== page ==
The recognition of non-obstructive CAD as a serious disease leads to the dilemma that we need to act but do not have guidelines to help us with the diagnosis and treatment of the disease. Broadly applied, uniform criteria for the definite diagnosis of the disease have not been established. The WISE (Women’s Ischemic Syndrome Evaluation) undertook the first large effort to define the disease by standardized quantitative measurement methods and core lab readings of angiography results in women. However, the best way of diagnosing nonobstructive CAD has not been identified. Fractional flow reserve and intravascular ultrasound can help to exclude epicardial obstruction that is not detected on the angiogram. Endothelial function testing using intracoronary acetylcholine and microvascular resistance testing with adenosine may help identify vascular dysfunction. Current therapeutic options are limited to symptom relief. Therefore, in addition to a better understanding of the underlying disease in men and women, innovative methods for diagnosis and therapy of non-obstructive CAD are required and need focused research efforts.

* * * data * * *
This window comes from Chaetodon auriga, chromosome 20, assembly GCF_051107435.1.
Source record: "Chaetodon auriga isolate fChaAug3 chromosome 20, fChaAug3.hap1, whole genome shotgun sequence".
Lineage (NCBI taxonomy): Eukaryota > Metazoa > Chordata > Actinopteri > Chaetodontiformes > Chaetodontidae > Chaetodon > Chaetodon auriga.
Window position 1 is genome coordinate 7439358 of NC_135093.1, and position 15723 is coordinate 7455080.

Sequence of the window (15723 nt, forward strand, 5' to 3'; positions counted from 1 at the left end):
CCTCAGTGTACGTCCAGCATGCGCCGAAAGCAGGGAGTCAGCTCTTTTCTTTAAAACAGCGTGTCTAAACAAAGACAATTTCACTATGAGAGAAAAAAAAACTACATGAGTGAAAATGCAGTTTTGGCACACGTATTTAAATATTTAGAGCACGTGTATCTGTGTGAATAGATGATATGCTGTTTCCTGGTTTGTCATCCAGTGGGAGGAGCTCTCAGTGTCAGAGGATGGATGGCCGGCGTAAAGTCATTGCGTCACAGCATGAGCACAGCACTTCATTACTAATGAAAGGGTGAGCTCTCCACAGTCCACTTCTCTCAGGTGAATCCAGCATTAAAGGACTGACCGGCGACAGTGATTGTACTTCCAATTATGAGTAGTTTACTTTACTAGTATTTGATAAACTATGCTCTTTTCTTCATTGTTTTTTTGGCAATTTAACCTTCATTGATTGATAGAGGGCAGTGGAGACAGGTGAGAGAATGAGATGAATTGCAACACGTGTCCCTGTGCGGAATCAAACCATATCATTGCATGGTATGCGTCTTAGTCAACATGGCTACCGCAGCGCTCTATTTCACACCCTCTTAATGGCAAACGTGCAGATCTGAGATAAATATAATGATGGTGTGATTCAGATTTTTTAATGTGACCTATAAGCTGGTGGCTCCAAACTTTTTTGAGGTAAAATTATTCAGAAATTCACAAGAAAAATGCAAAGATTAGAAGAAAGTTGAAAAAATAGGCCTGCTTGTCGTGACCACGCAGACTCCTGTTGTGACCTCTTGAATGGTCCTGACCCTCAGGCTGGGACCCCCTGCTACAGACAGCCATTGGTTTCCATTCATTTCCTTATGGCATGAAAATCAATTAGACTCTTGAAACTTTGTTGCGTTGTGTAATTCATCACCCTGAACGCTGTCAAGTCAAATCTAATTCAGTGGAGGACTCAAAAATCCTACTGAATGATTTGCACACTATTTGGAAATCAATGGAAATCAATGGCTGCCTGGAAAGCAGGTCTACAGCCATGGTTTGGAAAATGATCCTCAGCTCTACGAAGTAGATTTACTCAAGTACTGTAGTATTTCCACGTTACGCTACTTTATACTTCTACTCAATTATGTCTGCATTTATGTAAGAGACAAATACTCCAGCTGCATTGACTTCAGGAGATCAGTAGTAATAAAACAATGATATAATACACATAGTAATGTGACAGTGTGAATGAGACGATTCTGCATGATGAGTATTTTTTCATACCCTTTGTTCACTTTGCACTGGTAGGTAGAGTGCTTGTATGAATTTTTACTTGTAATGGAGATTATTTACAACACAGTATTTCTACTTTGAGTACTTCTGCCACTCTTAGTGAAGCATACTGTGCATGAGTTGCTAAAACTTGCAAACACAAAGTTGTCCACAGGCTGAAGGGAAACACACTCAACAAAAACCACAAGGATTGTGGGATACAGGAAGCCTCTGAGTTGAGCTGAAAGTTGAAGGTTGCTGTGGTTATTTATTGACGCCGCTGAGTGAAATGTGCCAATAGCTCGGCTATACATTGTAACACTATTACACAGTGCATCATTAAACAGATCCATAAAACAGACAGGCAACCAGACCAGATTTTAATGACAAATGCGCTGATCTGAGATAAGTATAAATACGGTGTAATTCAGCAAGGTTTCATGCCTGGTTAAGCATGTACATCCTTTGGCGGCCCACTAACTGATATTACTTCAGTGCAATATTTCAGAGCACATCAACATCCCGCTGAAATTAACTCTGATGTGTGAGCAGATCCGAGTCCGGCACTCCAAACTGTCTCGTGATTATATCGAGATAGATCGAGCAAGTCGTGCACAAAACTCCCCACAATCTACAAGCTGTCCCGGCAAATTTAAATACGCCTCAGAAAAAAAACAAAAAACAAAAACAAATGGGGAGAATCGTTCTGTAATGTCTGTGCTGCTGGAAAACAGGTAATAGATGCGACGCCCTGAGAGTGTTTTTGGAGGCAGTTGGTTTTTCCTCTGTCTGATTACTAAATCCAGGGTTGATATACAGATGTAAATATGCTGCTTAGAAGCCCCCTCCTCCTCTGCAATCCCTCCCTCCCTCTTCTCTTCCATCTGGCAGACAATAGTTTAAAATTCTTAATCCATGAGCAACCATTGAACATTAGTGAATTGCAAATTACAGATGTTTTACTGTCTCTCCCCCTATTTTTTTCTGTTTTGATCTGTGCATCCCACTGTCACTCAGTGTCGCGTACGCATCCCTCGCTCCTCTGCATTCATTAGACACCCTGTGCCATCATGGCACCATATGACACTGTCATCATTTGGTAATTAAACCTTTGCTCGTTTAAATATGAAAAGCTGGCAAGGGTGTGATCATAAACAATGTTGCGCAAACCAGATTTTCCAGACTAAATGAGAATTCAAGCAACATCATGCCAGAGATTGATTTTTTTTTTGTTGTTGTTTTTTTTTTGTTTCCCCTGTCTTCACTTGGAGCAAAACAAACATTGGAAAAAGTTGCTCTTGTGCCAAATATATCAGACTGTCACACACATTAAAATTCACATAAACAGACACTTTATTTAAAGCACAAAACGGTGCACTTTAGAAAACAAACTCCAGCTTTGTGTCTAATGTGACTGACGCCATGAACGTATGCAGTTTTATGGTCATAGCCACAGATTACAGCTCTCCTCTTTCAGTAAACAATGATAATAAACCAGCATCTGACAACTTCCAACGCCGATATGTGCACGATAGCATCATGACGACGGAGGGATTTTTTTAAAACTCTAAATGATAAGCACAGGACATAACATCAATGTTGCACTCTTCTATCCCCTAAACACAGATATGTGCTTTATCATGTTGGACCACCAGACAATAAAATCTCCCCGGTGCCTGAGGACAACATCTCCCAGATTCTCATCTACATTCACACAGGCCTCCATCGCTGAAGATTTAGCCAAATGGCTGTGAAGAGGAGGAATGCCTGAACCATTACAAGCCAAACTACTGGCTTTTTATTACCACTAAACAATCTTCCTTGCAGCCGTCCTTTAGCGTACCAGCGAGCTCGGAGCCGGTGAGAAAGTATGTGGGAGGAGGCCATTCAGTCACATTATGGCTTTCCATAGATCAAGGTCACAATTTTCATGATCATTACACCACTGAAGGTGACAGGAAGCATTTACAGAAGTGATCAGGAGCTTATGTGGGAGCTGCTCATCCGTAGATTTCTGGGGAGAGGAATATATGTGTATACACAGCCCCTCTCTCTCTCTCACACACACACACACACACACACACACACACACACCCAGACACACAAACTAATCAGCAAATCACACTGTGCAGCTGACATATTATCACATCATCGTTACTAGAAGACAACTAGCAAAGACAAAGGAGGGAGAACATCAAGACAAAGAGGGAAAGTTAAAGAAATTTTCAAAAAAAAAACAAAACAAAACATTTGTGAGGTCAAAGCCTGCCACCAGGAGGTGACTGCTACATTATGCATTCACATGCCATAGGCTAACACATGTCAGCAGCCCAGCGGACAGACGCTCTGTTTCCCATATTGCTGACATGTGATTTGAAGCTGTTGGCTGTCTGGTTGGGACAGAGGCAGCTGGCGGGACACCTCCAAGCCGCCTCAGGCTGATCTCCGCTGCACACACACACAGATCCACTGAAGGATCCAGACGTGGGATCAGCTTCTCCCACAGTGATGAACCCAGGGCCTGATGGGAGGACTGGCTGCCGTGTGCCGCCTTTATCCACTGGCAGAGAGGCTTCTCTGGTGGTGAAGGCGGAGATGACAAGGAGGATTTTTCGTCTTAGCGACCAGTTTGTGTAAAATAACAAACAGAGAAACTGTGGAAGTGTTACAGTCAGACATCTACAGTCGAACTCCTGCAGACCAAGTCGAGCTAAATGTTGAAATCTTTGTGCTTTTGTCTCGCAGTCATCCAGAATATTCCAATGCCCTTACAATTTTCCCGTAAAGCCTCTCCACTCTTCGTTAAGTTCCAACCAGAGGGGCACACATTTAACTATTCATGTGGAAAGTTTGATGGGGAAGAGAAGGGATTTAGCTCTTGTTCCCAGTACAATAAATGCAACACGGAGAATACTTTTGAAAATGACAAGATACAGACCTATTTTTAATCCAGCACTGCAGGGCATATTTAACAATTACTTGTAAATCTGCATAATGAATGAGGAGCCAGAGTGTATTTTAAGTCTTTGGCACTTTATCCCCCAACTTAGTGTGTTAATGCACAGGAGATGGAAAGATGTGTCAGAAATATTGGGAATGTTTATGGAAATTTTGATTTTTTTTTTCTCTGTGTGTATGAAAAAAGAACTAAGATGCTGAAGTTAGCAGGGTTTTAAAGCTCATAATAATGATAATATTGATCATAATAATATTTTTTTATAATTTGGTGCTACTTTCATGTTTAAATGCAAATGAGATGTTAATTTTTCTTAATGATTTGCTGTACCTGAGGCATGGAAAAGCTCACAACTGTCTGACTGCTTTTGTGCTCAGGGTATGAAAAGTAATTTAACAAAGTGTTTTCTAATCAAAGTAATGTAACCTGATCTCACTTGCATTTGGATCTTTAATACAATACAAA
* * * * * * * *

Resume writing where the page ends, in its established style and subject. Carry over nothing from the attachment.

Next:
- Pepine CJ, Ferdinand KC, Shaw LJ, Light-McGroary KA, Shah RU, Gulati M, Duvernoy C, Walsh MN, Bairey Merz CN. Emergence of Nonobstructive Coronary Artery Disease: A Woman’s Problem and Need for Change in Definition on Angiography. J Am Coll Cardiol2015;66:1918-1933.
- Jespersen L, Hvelplund A, Abildstrom SZ, Pedersen F, Galatius S, Madsen JK, Jorgensen E, Kelbaek H, Prescott E. Stable angina pectoris with no obstructive coronary artery disease is associated with increased risks of major adverse cardiovascular events. Eur Heart J 2012;33:734-744.
- De Ferrari GM, Fox KA, White JA, Giugliano RP, Tricoci P, Reynolds HR, Hochman JS, Gibson CM, Theroux P, Harrington RA, Van de Werf F, White HD, Califf RM, Newby LK. Outcomes among non-ST-segment elevation acute coronary syndromes patients with no angiographically obstructive coronary artery disease: observations from 37,101 patients. Eur Heart J Acute Cardiovasc Care 2014;3:37-45.